The entire process of living in Zimbabwe is something of a gamble at the current time, so you could envision that there would be little appetite for visiting Zimbabwe’s casinos. In fact, it appears to be functioning the other way, with the awful economic circumstances leading to a greater eagerness to wager, to try and find a quick win, a way out of the crisis.

For almost all of the people living on the tiny local earnings, there are two established types of betting, the national lottery and Zimbet. As with almost everywhere else on the planet, there is a national lotto where the probabilities of winning are surprisingly low, but then the winnings are also extremely high. It’s been said by economists who look at the subject that the lion’s share don’t buy a ticket with an actual assumption of winning. Zimbet is based on one of the local or the British football divisions and involves predicting the results of future matches.

Zimbabwe’s gambling halls, on the other shoe, pamper the exceedingly rich of the society and travelers. Until a short while ago, there was a very big tourist industry, built on safaris and visits to Victoria Falls. The economic anxiety and associated violence have carved into this market.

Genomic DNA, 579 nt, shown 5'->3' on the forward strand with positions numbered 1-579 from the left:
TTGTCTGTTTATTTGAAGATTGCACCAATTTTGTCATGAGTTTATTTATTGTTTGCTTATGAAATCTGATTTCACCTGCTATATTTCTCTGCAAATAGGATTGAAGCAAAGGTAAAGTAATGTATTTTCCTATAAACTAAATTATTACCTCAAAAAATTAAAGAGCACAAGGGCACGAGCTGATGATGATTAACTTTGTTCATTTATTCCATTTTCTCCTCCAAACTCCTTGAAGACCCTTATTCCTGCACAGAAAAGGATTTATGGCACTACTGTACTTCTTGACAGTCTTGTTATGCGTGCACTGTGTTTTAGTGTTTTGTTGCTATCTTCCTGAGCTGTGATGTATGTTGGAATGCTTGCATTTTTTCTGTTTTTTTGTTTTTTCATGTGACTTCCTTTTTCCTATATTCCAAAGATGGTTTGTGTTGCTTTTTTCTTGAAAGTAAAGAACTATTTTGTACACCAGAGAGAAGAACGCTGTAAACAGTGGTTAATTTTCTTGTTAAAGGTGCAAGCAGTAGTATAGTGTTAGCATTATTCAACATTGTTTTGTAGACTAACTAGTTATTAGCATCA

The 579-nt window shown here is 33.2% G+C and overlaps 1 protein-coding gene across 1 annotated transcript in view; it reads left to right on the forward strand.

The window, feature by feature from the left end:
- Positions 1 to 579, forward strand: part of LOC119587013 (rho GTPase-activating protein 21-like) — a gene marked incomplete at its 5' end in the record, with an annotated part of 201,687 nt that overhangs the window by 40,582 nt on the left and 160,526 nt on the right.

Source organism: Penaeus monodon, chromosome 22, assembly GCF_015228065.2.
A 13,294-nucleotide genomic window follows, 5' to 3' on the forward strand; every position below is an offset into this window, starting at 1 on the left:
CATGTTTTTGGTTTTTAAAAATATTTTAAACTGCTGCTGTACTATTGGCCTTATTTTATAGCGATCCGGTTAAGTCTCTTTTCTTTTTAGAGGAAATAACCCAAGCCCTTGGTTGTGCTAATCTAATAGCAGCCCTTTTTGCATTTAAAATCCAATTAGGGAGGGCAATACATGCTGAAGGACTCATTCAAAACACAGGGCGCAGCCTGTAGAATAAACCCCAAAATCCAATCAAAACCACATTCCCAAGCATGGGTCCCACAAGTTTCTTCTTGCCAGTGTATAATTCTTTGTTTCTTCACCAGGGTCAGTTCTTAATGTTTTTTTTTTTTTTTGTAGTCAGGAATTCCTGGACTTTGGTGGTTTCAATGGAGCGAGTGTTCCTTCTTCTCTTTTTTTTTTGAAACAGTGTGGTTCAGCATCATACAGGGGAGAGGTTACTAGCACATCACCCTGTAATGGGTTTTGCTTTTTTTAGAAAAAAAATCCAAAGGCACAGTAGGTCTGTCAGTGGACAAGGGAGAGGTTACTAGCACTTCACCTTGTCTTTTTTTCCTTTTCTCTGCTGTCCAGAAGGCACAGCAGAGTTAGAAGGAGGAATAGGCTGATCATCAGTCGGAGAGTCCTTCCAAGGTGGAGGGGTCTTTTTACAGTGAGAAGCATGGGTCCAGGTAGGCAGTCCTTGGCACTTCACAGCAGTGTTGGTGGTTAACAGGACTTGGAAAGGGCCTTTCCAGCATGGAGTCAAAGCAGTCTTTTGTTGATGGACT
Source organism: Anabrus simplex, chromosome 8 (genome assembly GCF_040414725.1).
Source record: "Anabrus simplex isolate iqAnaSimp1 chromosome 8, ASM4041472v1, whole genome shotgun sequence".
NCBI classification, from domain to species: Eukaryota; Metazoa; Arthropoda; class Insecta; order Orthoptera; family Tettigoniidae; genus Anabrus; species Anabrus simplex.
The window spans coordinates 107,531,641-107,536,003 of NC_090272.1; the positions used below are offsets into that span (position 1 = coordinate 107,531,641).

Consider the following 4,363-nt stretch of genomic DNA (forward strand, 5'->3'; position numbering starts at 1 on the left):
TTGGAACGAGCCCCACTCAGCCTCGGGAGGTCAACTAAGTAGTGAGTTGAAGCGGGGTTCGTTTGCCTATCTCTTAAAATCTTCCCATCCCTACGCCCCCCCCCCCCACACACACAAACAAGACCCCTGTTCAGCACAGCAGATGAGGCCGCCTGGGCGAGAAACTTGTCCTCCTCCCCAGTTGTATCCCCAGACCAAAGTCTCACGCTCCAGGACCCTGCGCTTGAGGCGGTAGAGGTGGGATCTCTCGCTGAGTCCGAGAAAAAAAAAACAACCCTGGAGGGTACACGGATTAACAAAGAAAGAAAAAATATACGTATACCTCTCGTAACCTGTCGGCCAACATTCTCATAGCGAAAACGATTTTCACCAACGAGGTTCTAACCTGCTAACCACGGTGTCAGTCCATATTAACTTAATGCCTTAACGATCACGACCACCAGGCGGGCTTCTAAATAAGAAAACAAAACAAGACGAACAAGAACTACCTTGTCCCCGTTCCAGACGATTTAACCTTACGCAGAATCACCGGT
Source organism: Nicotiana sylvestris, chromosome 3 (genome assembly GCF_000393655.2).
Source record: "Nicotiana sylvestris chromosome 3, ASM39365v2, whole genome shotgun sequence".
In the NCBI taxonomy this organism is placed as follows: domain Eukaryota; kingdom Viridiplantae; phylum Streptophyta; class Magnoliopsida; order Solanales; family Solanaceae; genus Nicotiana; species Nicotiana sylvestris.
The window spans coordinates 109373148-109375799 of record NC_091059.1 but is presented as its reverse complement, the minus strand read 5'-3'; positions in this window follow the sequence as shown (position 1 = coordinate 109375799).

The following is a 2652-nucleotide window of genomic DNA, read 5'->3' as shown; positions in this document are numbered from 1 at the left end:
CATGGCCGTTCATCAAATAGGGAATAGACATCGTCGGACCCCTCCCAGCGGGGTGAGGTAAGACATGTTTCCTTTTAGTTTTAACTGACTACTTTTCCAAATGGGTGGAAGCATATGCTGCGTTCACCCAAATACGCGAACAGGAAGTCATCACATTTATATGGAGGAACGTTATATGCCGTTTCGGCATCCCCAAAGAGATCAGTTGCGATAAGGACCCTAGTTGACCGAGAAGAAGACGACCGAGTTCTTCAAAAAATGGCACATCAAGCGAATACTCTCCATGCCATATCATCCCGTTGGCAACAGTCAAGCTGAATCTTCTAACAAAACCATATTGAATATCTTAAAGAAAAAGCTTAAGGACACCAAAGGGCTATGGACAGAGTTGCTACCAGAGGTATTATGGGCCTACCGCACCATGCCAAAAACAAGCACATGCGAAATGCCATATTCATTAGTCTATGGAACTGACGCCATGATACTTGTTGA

Amongst Zimbabwe’s gambling dens, there are 2 in the capital, Harare, the Carribea Bay Resort and Casino, which has 5 gaming tables and one armed bandits, and the Plumtree gambling hall, which has only slots. The Zambesi Valley Hotel and Entertainment Center in Kariba also has just slot machines. Mutare has the Monclair Hotel and Casino and the Leopard Rock Hotel and Casino, the two of which have gaming tables, slots and video machines, and Victoria Falls houses the Elephant Hills Hotel and Casino and the Makasa Sun Hotel and Casino, each of which offer gaming machines and tables.

In addition to Zimbabwe’s gambling halls and the previously alluded to lottery and Zimbet (which is very like a parimutuel betting system), there are also two horse racing tracks in the country: the Matabeleland Turf Club in Bulawayo (the second metropolis) and the Borrowdale Park in Harare.

Given that the economy has diminished by more than 40% in recent years and with the associated deprivation and conflict that has come about, it isn’t known how well the sightseeing industry which is the backbone of Zimbabwe’s gambling halls will do in the next few years. How many of the casinos will be alive until conditions improve is merely unknown.